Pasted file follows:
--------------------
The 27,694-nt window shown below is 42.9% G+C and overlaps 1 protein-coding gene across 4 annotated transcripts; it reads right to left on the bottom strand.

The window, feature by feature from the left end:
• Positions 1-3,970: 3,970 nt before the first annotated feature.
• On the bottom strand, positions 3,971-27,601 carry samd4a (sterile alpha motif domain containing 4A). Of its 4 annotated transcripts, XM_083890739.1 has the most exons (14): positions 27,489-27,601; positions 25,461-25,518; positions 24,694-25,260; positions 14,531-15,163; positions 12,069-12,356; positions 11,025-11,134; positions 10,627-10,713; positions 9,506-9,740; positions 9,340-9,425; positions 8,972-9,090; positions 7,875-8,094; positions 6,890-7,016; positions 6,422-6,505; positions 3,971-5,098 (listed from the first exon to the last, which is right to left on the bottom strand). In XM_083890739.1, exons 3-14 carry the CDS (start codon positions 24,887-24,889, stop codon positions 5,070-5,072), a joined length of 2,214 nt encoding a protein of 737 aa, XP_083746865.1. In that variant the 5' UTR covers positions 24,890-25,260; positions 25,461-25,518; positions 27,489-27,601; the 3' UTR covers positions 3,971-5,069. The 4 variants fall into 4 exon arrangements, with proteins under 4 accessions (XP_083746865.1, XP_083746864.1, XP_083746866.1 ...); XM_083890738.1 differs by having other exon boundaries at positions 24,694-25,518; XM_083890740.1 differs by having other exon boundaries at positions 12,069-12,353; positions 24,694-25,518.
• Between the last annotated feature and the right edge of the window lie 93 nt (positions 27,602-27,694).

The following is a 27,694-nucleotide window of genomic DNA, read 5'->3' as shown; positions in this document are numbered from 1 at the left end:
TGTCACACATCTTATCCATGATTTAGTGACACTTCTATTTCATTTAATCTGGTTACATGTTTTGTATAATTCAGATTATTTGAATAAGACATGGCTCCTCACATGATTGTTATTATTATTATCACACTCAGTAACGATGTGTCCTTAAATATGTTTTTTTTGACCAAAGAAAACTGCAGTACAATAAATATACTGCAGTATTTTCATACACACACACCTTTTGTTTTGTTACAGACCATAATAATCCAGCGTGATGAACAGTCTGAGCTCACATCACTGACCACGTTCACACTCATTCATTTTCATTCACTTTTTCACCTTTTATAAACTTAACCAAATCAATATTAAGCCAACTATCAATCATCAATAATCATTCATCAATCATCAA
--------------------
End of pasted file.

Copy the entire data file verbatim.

The 27,694-nt window shown below is 42.9% G+C and overlaps 1 protein-coding gene across 4 annotated transcripts; it reads right to left on the bottom strand.

The window, feature by feature from the left end:
• Positions 1-3,970: 3,970 nt before the first annotated feature.
• On the bottom strand, positions 3,971-27,601 carry samd4a (sterile alpha motif domain containing 4A). Of its 4 annotated transcripts, XM_083890739.1 has the most exons (14): positions 27,489-27,601; positions 25,461-25,518; positions 24,694-25,260; positions 14,531-15,163; positions 12,069-12,356; positions 11,025-11,134; positions 10,627-10,713; positions 9,506-9,740; positions 9,340-9,425; positions 8,972-9,090; positions 7,875-8,094; positions 6,890-7,016; positions 6,422-6,505; positions 3,971-5,098 (listed from the first exon to the last, which is right to left on the bottom strand). In XM_083890739.1, exons 3-14 carry the CDS (start codon positions 24,887-24,889, stop codon positions 5,070-5,072), a joined length of 2,214 nt encoding a protein of 737 aa, XP_083746865.1. In that variant the 5' UTR covers positions 24,890-25,260; positions 25,461-25,518; positions 27,489-27,601; the 3' UTR covers positions 3,971-5,069. The 4 variants fall into 4 exon arrangements, with proteins under 4 accessions (XP_083746865.1, XP_083746864.1, XP_083746866.1 ...); XM_083890738.1 differs by having other exon boundaries at positions 24,694-25,518; XM_083890740.1 differs by having other exon boundaries at positions 12,069-12,353; positions 24,694-25,518.
• Between the last annotated feature and the right edge of the window lie 93 nt (positions 27,602-27,694).

The following is a 27,694-nucleotide window of genomic DNA, read 5'->3' as shown; positions in this document are numbered from 1 at the left end:
TGTCACACATCTTATCCATGATTTAGTGACACTTCTATTTCATTTAATCTGGTTACATGTTTTGTATAATTCAGATTATTTGAATAAGACATGGCTCCTCACATGATTGTTATTATTATTATCACACTCAGTAACGATGTGTCCTTAAATATGTTTTTTTTGACCAAAGAAAACTGCAGTACAATAAATATACTGCAGTATTTTCATACACACACACCTTTTGTTTTGTTACAGACCATAATAATCCAGCGTGATGAACAGTCTGAGCTCACATCACTGACCACGTTCACACTCATTCATTTTCATTCACTTTTTCACCTTTTATAAACTTAACCAAATCAATATTAAGCCAACTATCAATCATCAATAATCATTCATCAATCATCAA